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3 Percival brothers served in World War II

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3 Percival brothers served in World War II

Jay Percival


POSTED May 27, 2011 2:08 a.m.

Three Manteca High grads – all sons of Dewey V. Percival – served in the armed services during World War II:  Jay, Clyde and Richard.

The oldest son, Jay, enlisted in the Army Air Corps in March of 1942.  He flew 54 combat missions in a B-25 Billy Mitchell bomber.  Much of his service was with the 22nd “Flying Tigers” Bomb Group headed up by General Claire Chennault.

On March 5, 1944, Jay experienced his most eventful mission when he served as a navigator on the lead aircraft.  A strike was ordered on the Japanese at Chiang Mai Airfield in Thailand more than 500 miles from their home base of Yangkai, China.

The surprise attack was described as a huge success despite one of eight planes being knocked out of the air by anti-aircraft fire.  Jay’s plane was also hit with the loss of hydraulic lines and the entire electrical system.

Running low on fuel the small contingent made its way through the dark with no visible stars to use for navigation.  Jay said he navigated with sheer “dead reckoning” based only on the speed and compass direction of the aircraft.  Just as the fuel was running out, the plane emerged from the clouds at Kumming – an alternate landing site – 40 miles from their home base.

With no fuel remaining and no way to lower the landing gear, the crew was forced to make a crash landing – all surviving without a scratch as the aircraft was demolished.  For his actions, he was awarded the Distinguished Flying Cross, remaining in the service until 1970.  He retired as a Lt. Colonel.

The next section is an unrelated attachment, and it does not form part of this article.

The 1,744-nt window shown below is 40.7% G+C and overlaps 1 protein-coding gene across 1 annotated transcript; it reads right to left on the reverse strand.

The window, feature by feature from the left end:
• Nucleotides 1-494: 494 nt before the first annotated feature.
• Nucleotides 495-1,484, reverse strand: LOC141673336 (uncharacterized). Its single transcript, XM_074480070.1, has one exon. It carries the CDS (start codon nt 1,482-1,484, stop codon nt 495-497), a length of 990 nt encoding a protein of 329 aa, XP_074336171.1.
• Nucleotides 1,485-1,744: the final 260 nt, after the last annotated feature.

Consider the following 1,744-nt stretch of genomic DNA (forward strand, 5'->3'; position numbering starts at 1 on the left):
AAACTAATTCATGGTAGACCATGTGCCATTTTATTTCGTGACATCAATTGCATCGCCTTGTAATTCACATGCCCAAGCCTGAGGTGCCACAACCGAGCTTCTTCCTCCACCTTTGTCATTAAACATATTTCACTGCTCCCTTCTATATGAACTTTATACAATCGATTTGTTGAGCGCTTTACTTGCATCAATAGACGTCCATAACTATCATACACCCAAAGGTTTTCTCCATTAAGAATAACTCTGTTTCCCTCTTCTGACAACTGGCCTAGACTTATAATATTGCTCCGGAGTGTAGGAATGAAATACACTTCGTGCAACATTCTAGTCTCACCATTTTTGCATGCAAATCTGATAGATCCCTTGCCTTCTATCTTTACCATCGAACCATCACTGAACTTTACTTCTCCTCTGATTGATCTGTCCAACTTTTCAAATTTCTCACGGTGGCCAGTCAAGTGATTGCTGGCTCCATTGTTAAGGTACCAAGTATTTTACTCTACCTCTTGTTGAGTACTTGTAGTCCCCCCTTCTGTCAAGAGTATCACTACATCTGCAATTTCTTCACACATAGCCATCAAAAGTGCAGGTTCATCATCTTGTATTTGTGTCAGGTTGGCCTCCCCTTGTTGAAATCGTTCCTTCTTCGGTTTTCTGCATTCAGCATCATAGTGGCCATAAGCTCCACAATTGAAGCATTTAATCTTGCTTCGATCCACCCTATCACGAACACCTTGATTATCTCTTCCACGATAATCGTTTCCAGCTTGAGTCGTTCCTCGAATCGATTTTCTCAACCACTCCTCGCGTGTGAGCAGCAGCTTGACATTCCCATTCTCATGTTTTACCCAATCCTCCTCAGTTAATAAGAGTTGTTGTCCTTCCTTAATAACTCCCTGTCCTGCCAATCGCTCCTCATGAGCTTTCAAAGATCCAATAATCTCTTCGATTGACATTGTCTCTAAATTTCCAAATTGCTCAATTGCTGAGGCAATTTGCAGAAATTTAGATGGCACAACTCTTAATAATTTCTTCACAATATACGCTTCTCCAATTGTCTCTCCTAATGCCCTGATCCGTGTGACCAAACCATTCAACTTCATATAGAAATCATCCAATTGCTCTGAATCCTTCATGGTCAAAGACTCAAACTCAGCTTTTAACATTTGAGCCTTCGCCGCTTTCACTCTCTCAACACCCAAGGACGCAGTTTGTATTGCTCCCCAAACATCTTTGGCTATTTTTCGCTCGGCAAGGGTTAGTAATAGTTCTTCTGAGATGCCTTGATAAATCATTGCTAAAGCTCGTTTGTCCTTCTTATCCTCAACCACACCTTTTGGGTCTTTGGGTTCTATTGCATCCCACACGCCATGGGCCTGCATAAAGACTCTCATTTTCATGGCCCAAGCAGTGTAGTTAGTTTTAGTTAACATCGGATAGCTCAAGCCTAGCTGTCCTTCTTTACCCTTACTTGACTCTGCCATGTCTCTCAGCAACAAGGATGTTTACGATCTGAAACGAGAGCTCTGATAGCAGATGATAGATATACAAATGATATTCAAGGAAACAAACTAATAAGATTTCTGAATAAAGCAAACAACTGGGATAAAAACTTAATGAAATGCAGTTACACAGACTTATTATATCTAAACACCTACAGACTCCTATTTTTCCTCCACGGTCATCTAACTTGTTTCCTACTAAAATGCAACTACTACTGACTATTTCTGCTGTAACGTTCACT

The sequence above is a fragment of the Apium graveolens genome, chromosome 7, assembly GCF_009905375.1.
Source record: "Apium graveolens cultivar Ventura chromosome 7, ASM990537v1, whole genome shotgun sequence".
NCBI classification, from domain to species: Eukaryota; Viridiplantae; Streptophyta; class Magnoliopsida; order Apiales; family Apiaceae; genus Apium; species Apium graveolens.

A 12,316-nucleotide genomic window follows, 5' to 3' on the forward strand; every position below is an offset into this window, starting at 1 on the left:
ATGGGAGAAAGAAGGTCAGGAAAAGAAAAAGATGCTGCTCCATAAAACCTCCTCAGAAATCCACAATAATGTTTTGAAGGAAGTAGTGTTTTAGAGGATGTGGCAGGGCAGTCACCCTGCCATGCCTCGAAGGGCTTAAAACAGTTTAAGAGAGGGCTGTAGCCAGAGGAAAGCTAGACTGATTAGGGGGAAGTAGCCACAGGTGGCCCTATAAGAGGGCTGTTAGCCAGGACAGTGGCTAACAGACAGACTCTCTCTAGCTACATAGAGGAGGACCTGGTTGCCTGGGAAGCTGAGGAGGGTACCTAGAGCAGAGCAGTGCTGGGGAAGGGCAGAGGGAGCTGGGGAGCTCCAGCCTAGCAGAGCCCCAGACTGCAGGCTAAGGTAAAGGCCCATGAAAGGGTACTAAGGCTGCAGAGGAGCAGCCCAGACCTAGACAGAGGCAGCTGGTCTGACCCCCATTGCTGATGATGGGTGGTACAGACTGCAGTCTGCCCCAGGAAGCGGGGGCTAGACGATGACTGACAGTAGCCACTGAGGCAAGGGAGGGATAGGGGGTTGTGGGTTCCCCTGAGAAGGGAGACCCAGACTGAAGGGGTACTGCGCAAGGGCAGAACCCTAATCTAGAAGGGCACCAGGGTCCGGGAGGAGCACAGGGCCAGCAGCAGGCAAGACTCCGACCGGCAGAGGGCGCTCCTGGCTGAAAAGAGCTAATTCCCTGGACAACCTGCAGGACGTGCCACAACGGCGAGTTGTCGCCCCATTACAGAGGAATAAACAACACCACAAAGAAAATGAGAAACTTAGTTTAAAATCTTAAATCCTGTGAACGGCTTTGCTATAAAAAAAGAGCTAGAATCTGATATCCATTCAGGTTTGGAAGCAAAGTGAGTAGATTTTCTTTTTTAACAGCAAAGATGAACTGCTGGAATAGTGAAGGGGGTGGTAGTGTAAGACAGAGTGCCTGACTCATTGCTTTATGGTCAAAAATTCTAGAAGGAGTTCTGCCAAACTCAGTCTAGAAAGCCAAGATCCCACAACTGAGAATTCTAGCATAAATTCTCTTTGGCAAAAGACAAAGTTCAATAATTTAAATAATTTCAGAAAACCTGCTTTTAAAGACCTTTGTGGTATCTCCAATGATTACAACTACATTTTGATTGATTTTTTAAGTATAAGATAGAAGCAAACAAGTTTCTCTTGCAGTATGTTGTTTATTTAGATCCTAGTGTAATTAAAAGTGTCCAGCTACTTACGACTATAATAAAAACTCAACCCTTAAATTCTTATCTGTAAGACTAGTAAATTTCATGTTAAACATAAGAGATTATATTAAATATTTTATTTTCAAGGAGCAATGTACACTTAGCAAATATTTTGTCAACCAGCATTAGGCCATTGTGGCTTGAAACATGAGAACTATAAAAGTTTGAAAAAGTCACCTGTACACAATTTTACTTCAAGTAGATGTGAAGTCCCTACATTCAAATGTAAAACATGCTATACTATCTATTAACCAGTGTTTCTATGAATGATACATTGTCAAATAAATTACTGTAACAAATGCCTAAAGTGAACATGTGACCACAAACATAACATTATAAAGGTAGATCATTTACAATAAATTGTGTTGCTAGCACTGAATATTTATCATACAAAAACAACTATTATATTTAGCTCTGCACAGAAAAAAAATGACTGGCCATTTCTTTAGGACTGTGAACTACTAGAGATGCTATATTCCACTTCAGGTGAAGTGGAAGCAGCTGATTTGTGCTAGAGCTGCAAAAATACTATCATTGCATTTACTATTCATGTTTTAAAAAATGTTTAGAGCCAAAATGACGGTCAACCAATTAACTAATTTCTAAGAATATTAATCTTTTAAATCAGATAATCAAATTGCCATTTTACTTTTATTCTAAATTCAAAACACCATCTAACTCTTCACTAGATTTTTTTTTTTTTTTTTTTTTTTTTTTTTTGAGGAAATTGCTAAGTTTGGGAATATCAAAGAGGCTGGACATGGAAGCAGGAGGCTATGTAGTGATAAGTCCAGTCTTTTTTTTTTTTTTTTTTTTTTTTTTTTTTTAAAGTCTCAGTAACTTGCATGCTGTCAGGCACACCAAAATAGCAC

Jay, who passed away in May of 2009, was best friends with George Murphy Jr. all through high school.  Murphy served in the U.S. Navy and was in Pearl Harbor at the time of the attack on December 7, 1941.  Murphy was the longtime publisher of The Manteca Bulletin.

Second son Clyde enlisted in the U.S. Army in April 1943 and was assigned to the 755th Railroad Shop Division in Europe.  He served in England, Belgium and France and was honorably discharged when the war ended in 1945.  After returning home he had a career with AT&T Telephone in Modesto until he retired.

The youngest Percival son, Richard, was drafted in November 1944 when he was 18.  He served in the Philippines and after Japan surrendered, he was part of the occupational forces there.  He was honorably discharged in 1946.

Richard graduated from San Jose State with a degree in Physical Science and worked in the lab at Occidental Chemical.

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